Background: One hundred twenty children, identified before birth as being at high risk for atopy, were prenatally assigned to prophylactic or control groups.
Methods: The infants in the prophylactic group either received breast milk from mothers on an exclusion diet or an extensively hydrolyzed formula. Their bedrooms and living rooms were treated repeatedly with an acaricide, and they used polyvinyl-covered mattresses with vented head areas. The infants in the control group were fed conventionally, and no environmental control was recommended.
Results: A significant advantage, first demonstrated at 1 year of age, persists for children in the prophylactic group. They have less of any allergy or eczema, but the reduced prevalence of asthma is no longer significant. Only three children in the prophylactic group had positive skin prick test results compared with 16 in the control group, suggesting a significant reduction in sensitization.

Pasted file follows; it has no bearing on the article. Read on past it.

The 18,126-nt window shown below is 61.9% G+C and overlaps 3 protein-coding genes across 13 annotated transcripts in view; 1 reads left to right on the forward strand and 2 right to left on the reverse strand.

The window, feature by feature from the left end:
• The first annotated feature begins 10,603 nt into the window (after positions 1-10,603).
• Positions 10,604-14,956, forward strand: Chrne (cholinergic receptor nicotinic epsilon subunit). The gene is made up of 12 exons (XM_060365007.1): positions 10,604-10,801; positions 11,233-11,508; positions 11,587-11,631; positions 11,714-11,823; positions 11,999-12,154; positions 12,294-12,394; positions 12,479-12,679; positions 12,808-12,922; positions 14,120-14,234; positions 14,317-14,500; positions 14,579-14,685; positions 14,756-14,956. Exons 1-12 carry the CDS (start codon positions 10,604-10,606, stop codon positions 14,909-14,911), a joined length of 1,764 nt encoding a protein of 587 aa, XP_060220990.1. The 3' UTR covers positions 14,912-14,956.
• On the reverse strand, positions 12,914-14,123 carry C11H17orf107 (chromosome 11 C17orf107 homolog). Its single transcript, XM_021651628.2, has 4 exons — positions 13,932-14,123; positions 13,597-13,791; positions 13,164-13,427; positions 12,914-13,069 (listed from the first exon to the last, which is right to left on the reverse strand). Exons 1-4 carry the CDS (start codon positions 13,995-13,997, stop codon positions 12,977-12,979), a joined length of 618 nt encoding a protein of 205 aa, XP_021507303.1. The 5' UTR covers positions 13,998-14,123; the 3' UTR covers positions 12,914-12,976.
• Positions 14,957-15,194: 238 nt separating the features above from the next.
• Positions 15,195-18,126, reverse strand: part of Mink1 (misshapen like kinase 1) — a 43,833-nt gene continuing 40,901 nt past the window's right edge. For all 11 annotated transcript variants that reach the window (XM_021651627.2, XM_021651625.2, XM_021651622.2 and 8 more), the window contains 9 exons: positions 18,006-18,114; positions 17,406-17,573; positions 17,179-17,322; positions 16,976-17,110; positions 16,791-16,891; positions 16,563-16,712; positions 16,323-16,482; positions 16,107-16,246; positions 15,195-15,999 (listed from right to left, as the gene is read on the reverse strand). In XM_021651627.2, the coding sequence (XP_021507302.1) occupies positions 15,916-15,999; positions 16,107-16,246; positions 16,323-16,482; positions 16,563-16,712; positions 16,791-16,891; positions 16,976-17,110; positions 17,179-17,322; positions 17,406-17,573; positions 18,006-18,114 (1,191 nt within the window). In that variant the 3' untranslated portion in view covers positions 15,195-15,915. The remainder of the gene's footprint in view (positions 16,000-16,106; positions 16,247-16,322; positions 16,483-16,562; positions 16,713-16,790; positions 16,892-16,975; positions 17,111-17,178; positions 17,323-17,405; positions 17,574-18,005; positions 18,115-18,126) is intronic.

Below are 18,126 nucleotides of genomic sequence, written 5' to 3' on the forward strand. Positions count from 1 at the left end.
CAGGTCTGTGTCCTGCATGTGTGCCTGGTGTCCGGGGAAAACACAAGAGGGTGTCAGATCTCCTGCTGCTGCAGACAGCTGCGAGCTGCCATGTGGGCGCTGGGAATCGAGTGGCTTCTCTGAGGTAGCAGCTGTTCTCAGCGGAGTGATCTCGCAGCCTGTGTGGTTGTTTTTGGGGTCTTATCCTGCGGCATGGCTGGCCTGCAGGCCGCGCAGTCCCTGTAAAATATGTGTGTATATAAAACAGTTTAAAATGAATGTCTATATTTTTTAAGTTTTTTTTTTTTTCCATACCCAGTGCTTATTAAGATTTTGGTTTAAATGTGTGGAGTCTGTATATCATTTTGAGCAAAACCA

Conclusion: A dual approach to allergen avoidance, focusing on foods and aeroallergens, appears to be beneficial in selected high-risk infants. Avoidance of potent allergens in early life increases the threshold for sensitization in these high-risk infants. Whether sensitization has been avoided or merely deferred has yet to be proved.